State Representative Charlie Meier (R-Okawville) filed legislation to address issues and prevent farmland problems stemming from the development of commercial solar energy projects. Rep. Meier anticipates his proposal will help create more solar energy jobs in the state.
“These commercial solar projects are coming in quickly and creating a lot of jobs,” said Rep. Meier. “Everything is different in their contracts. Establishing a uniform standard for commercial solar projects will help provide some standards for landowners and help make sure there is financial protection for decommissioning the projects. We want to make sure this is done right while protecting Illinois’ number one industry, agriculture.”
The legislation proposes requiring commercial solar energy developers to enter into an agricultural impact mitigation agreement (AIMA) with the Illinois Department of Agriculture (IDOA). The goal is to protect landowners and assure land impacted by construction and deconstruction be properly restored. The legislation (HB 4651) is supported by the Illinois Farm Bureau (IFB).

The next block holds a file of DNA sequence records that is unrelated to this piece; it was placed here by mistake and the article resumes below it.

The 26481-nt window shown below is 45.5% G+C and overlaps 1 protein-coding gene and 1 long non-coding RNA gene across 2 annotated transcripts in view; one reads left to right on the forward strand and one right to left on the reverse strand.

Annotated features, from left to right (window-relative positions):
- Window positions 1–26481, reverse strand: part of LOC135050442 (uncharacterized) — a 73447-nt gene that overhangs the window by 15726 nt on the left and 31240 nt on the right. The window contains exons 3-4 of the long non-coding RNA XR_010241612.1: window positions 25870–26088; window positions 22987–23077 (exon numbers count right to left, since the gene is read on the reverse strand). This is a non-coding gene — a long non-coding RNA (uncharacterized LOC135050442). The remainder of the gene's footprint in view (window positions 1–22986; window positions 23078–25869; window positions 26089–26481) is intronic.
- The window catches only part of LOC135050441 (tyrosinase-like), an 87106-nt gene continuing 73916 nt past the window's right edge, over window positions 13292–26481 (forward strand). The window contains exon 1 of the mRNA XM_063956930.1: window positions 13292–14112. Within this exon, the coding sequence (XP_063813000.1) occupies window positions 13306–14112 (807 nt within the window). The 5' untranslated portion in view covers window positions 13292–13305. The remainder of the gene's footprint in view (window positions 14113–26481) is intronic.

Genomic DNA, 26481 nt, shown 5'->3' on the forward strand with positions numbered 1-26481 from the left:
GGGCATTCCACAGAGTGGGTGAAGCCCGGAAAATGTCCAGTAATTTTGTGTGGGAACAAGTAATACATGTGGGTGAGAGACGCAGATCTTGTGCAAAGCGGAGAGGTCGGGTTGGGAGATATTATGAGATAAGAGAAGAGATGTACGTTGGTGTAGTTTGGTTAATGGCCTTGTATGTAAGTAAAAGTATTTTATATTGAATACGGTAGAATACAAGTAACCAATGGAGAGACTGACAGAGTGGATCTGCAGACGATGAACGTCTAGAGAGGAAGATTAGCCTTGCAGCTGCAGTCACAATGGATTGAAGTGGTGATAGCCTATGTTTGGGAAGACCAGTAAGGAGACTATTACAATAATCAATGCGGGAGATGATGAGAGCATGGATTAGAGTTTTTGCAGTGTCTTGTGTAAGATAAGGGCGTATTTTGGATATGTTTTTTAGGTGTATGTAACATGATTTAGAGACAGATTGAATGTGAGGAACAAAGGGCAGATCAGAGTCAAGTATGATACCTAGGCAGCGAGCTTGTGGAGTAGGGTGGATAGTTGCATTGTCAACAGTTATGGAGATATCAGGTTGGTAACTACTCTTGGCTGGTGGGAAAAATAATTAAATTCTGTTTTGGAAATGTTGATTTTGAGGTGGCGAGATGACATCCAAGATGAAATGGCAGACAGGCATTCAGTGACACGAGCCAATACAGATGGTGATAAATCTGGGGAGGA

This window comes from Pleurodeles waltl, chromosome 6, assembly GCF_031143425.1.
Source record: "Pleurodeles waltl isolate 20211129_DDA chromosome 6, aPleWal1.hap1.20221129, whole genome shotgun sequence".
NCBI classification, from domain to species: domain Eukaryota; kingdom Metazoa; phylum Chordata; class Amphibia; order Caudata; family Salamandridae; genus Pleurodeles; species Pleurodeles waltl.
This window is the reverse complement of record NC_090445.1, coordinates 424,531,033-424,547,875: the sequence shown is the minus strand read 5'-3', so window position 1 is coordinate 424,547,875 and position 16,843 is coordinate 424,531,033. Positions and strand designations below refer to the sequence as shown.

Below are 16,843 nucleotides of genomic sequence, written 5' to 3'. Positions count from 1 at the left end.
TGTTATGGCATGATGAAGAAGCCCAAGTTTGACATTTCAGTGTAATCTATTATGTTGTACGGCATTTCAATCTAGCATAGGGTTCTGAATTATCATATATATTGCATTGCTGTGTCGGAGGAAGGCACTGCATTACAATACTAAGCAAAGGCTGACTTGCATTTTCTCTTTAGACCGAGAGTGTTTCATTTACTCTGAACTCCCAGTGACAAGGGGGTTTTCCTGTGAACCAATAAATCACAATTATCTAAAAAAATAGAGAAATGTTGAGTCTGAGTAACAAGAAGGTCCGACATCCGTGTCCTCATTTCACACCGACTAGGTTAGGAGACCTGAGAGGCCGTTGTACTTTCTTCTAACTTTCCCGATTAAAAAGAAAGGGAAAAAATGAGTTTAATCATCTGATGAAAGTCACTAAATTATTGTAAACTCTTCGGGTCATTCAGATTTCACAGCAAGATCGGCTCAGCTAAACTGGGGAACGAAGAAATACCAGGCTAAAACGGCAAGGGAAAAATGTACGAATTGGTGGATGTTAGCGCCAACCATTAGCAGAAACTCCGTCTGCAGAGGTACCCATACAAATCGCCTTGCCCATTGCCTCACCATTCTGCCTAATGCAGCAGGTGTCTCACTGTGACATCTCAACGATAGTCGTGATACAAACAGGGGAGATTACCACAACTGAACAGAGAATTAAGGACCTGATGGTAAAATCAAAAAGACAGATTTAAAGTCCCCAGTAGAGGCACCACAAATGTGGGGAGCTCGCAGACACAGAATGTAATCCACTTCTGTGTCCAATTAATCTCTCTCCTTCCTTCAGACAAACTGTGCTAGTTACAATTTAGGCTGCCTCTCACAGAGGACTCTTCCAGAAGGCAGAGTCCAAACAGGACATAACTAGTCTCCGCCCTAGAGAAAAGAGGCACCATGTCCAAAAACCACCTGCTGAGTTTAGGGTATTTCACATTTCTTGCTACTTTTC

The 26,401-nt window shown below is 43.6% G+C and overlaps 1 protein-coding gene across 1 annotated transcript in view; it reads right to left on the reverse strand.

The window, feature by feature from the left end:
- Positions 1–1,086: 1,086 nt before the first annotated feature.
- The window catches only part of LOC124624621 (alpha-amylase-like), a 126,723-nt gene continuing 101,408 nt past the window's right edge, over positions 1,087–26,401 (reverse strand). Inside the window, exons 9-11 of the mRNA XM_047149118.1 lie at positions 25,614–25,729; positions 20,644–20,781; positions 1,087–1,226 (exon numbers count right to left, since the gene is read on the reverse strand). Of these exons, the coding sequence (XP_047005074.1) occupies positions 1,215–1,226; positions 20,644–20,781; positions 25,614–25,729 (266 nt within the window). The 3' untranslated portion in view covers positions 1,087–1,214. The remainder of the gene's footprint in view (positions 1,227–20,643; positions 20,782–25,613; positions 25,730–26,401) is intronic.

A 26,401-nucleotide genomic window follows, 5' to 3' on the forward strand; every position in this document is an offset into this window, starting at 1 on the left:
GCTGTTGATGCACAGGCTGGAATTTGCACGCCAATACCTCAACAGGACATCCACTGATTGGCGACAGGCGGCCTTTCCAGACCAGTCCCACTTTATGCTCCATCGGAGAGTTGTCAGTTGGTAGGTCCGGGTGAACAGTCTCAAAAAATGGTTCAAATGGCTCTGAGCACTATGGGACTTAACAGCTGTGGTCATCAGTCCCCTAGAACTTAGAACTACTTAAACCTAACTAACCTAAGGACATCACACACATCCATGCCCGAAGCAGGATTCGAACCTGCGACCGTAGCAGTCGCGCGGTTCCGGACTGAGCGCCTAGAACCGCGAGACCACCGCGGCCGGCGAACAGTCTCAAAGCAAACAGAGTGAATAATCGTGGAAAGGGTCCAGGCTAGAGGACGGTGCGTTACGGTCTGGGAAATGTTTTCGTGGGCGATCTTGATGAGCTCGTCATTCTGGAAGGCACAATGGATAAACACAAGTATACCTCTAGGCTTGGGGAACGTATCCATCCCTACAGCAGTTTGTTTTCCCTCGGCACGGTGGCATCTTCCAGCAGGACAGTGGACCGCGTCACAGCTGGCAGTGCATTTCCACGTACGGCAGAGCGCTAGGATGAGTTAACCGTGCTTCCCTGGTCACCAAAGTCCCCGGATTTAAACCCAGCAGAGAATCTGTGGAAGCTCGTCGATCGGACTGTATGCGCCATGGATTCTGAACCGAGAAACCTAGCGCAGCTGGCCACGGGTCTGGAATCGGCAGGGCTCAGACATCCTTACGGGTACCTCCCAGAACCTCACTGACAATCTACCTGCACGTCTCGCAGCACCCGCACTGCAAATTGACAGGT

Meier estimated 57 solar development companies are working in 64 counties.
IDOA uses AIMAs to set minimum wind energy and utility construction standards on agricultural land, while landowners can negotiate additional easement requirements for their property.
In December, county Farm Bureau delegates passed new policy supporting statewide standards for farmland preservation and protection of private property rights and public health and safety, while allowing reasonable development of commercial solar energy projects.
Meier said he approached IFB, IDOA, the Illinois Department of Natural Resources, Illinois Commerce Commission and the Illinois Chamber of Commerce to discuss issues related to solar energy development.
“We don’t want some nasty cleanup site when it’s done,” Rep. Meier said. “We want productive Illinois farmland. The legislation I filed is the right thing to do.”
Get to know AIMAs
AIMAs set minimum construction standards on agricultural land to address issues and avert problems, now and in the future, caused by renewable energy and utility projects.
Through AIMAs, IDOA works to avert damage to agricultural land and losses of crops and livestock. Even with an AIMA, landowners may negotiate additional easement requirements for their property.
AIMAs cover not only equipment placement, land restoration, and damage repair after construction, but also where crews and equipment access sites and construction during wet weather. If crews damage drainage tile, an AIMA stipulates how the damage is to be repaired. Any conservation structures, such as terraces, and conservation practices are accounted for and damages must be repaired.
AIMAs ensure livestock doesn’t get loose when construction occurs in pastures.
AIMAs also stipulate landowners receive advance notice before crews come on their property and toll-free telephone numbers to report inferior work.